10. What were the key benefits resulting from this initiative?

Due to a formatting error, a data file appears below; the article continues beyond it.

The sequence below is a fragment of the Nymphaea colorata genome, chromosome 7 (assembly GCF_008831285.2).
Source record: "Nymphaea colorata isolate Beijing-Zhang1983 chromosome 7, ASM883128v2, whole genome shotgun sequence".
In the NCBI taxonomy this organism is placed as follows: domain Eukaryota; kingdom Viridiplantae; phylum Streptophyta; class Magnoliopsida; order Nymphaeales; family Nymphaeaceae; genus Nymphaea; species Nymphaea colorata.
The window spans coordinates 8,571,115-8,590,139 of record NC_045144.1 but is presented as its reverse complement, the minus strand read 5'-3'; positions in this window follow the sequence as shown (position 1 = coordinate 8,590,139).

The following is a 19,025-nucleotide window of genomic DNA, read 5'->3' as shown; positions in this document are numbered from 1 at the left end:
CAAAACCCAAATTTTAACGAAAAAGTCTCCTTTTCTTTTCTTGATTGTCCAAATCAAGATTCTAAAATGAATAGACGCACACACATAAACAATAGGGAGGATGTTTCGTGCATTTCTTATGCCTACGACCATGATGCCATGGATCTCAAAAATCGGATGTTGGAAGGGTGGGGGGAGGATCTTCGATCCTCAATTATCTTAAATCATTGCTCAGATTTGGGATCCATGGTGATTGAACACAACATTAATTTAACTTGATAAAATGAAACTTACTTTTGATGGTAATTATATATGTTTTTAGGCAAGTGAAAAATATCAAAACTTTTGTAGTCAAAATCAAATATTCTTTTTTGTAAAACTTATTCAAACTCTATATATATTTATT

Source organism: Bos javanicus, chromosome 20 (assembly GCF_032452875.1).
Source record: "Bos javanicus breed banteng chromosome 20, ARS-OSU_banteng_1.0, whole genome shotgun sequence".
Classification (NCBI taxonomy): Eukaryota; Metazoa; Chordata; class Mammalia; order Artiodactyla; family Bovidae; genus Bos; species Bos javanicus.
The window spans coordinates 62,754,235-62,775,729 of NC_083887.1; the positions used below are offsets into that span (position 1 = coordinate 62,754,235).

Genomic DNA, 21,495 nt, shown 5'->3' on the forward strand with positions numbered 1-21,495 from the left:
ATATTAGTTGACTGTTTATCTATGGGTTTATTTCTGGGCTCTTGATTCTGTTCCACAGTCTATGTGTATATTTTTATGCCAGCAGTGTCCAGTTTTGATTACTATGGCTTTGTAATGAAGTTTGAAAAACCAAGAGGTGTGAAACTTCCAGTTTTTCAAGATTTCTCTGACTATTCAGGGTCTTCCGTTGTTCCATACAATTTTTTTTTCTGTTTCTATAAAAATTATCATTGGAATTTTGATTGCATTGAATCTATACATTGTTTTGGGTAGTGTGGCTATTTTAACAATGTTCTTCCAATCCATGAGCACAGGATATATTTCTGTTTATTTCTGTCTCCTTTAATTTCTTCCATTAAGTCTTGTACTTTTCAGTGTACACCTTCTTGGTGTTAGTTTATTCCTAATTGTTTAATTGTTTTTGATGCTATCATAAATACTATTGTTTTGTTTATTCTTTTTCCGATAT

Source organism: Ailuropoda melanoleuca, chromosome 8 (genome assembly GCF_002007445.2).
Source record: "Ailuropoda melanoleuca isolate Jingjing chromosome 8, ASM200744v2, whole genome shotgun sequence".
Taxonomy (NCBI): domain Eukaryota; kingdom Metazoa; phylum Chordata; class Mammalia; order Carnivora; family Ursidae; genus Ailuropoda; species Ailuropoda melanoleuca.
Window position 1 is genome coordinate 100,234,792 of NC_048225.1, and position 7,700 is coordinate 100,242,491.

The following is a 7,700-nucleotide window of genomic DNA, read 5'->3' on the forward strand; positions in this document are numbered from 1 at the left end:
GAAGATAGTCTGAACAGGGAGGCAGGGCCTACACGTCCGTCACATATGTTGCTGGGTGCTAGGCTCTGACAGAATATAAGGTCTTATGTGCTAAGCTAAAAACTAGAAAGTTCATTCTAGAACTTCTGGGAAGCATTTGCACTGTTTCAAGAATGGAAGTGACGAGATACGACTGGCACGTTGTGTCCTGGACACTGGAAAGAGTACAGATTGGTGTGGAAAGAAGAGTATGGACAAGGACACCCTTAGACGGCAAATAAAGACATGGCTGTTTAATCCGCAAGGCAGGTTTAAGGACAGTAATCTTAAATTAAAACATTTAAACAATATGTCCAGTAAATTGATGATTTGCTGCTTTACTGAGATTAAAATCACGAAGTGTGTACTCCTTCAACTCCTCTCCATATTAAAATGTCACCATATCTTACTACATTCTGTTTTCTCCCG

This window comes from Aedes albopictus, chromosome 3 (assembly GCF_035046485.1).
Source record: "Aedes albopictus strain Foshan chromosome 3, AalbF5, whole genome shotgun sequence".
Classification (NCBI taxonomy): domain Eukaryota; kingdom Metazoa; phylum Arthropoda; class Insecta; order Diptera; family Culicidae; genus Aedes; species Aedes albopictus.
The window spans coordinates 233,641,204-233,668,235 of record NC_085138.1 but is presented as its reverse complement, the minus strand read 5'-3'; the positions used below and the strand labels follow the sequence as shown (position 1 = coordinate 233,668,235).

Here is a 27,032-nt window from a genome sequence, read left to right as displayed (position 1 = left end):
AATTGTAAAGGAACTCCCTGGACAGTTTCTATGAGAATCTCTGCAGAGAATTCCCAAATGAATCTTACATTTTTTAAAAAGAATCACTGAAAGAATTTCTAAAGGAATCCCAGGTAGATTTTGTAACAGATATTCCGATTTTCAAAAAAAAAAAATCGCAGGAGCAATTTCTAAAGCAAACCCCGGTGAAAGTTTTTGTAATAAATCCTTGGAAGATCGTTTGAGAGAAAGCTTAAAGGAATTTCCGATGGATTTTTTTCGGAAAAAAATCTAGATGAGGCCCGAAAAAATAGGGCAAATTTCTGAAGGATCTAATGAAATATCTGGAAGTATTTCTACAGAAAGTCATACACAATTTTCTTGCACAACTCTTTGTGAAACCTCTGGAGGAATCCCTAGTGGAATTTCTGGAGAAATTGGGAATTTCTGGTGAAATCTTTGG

The adhesion to the process was an indication of the credibility built. About 300 non-governmental representatives from more than 30 national councils and over 80 civil society organizations attended the 1st FI, in two days of meetings. The 2nd FI had 200 participants in Brasilia, with simultaneous videoconferencing sessions held in 6 other states, for a day. The 3rd and 4th FI were composed of 200 participants from over 30 councils and more than 60 civil society organizations. In terms of effectiveness, the quantitative assessment is also positive. In the 1st FI more than 800 recommendations had been received, which were synthesized in 600 proposals for government planning as a whole. Of these, there were a total of 97% of convergence (77% complete and 20% partial) between what was proposed by society and which was submitted to National Congress as government planning for the next four years. These measures depict only a partial portrait of the changes promoted in trust-building between government and society. Concretely, the FI as a second-level participatory structure provides a complete revamp on the political role of the national councils. At first extremely heterogeneous, with only a few ones harnessing the power to intervene in planning and budgeting of its areas, now all of them, even the merely consultative ones, has at its disposal an effective and direct channel to discuss all public policies as a whole. It has set the path for them to go beyond sectoral analysis and really think about a national development agenda. The Transversal Agendas (AT) have also been a major example for how the participatory monitoring can make a difference to political role of social movements. In each one of the nine themes reported, militants and activists have now a massive amount of information, on public policies, that is at the same time official and unified, which means that there is no need anymore to collect sparse data from each one of the governmental agencies that deal with that topic. Thus, although there are still heterogeneities in governmental organs regarding openness and dialogue with public, all of its information makes its way to the engaged citizens through a direct, clear, unified and official path. Maintaining its focus on most vulnerable social groups (children and teenagers; youth; elderly; women; racial and ethnical groups; indigenous people; LGBT; disabled; and street dwellers), the AT explicit a governmental commitment to social equity. They also allow citizens to perceive more clearly, without the challenges of the technical language, what has been done in benefit of the given social group and what still needs to be. Both for the design of the participatory process and for the results which it helped to promote, this is an unprecedented (long-term and large-scale) transformation of the relationship between the government of Brazil and the Brazilians.